About the Plant
Captain John Smith was the first to describe the plant, coining the name “Poison Ivy” in 1609. Poison ivy grows throughout much of North America, and is extremely common in New England, the Mid-Atlantic, and southeastern U.S. It’s typically found in wooded areas as well as exposed rocky areas and open fields, and can be recognized by its group of three leaflets on small stems coming off larger main stems. For decades parents have taught their children the sing-song phrase “leaves of three, let it be” as a way of learning to spot this pretty but toxic plant. Poison ivy also has inconspicuous greenish flowers with five petals, and berry-like fruits that are hard and whitish.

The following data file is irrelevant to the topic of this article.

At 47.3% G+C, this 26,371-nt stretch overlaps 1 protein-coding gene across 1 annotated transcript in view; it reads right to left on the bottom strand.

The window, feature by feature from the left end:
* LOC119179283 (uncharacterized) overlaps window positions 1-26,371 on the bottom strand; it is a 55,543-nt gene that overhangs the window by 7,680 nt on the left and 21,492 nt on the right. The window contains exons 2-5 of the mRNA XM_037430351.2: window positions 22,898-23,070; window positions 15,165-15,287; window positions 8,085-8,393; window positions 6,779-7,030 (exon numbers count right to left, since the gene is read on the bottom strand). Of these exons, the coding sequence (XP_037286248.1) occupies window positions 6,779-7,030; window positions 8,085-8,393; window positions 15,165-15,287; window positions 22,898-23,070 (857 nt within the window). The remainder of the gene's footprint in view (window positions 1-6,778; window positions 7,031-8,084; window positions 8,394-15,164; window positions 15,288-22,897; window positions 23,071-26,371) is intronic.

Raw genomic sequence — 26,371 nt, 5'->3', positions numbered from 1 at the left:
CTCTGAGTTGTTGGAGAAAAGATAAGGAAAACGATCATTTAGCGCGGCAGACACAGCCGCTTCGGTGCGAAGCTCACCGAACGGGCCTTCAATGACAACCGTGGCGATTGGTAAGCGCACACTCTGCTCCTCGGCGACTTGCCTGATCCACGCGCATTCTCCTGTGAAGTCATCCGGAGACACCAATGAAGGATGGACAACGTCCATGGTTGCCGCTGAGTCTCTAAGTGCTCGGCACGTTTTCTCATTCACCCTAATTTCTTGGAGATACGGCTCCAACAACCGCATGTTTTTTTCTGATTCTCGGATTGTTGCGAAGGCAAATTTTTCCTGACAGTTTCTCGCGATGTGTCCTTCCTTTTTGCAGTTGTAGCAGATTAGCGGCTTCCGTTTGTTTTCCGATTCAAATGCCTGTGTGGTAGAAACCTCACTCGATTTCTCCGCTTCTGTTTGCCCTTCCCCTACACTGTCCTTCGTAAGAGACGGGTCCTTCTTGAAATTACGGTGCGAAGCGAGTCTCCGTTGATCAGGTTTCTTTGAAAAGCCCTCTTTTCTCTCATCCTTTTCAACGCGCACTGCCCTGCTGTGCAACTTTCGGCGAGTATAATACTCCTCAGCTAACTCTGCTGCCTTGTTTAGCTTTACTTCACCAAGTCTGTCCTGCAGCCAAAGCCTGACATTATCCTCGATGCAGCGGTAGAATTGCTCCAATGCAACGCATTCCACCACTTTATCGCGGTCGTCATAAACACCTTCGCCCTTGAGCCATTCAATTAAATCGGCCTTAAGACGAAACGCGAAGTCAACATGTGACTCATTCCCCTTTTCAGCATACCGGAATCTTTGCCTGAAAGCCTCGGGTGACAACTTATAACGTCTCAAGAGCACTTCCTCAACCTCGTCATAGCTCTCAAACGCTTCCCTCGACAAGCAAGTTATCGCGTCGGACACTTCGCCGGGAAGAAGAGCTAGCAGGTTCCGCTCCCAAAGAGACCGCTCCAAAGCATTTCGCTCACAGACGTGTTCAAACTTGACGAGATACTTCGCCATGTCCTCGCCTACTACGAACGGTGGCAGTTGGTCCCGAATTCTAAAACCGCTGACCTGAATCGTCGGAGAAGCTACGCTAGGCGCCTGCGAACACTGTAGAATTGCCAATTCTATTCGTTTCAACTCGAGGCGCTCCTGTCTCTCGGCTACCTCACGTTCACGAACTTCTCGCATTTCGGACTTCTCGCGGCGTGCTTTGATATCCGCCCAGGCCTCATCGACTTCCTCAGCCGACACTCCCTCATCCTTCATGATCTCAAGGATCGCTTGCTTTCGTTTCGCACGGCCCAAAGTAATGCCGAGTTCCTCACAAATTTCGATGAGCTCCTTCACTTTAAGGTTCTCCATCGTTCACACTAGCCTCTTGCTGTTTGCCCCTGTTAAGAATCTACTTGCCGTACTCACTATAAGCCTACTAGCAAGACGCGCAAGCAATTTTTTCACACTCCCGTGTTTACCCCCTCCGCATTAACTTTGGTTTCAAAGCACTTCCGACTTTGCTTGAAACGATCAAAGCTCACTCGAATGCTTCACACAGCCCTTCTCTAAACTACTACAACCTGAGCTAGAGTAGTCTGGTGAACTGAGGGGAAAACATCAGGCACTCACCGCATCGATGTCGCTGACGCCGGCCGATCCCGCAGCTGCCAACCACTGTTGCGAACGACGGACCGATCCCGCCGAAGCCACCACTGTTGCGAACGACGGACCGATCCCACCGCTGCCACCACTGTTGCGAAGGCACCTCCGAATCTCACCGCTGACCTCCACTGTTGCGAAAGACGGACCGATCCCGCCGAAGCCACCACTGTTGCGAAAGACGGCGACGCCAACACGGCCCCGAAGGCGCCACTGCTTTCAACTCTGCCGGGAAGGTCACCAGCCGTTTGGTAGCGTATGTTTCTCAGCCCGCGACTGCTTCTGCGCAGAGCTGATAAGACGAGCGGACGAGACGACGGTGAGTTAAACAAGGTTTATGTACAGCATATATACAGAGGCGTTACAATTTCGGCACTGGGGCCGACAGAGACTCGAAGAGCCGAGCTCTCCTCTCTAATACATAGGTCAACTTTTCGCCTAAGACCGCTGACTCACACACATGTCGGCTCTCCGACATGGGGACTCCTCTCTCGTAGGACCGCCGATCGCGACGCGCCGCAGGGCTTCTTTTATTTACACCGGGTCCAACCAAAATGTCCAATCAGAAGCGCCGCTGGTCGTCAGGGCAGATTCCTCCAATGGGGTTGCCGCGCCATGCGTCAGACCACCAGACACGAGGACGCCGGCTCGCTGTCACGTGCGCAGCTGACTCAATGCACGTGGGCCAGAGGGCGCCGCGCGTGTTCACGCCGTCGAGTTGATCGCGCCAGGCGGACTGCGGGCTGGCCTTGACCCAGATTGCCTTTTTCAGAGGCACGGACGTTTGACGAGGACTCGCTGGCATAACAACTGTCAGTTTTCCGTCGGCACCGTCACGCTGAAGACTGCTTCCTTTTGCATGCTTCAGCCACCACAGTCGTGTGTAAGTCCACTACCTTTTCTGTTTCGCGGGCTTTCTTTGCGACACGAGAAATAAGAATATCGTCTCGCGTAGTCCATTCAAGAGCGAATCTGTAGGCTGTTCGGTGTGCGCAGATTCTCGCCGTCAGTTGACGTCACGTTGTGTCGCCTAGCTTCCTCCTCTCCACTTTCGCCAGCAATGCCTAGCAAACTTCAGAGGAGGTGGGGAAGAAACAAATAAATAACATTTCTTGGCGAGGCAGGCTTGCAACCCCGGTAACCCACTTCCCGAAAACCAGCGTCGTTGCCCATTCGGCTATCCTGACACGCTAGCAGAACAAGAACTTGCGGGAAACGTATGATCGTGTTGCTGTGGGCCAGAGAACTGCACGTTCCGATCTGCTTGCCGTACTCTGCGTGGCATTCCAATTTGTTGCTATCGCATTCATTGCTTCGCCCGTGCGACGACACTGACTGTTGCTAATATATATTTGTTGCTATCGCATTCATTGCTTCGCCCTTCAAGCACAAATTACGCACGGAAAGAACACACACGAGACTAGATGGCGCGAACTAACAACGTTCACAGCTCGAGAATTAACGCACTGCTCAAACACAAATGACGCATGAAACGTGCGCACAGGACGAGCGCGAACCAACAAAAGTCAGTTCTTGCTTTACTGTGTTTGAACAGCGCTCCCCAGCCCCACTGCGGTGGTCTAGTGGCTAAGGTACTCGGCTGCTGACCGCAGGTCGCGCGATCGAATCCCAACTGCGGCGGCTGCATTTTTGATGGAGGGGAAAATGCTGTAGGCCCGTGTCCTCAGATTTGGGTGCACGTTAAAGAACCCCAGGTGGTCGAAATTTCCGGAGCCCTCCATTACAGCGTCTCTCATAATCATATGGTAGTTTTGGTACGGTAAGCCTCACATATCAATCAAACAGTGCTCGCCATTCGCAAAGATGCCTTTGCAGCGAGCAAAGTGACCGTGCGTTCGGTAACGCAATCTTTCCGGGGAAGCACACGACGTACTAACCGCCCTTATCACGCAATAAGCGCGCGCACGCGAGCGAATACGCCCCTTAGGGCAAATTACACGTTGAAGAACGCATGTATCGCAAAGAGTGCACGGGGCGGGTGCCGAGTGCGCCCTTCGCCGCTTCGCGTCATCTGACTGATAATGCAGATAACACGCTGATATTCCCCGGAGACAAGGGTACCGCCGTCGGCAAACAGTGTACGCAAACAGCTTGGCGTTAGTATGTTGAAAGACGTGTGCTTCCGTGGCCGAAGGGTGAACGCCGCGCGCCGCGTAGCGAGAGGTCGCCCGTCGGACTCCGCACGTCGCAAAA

There are two types of poison ivy, the climbing variety, toxicondendron radicans, and the non-climbing, toxicodendron rydbergil (from the Latin toxicum, “poison,” and the Greek dendron, “tree”). Because the varieties interbreed, they look similar and sometimes grow in the same places. They also create the same allergic rash, which may last anywhere from a week to three weeks. .
Although some people are immune to poison ivy, most people develop a rash after coming in contact with the plant. After the oil has touched the skin it takes about 12 to 36 hours for redness and swelling to appear, followed by blisters and itching. Contrary to popular belief, scratching or oozing blister fluid cannot spread the outbreak or transfer it to other people. New lesions that appear a few days after a breakout of primary lesions means that there was less oil deposited on that area of the skin, or that the skin was less sensitive to it.
Winning the Battle Against Poison Ivy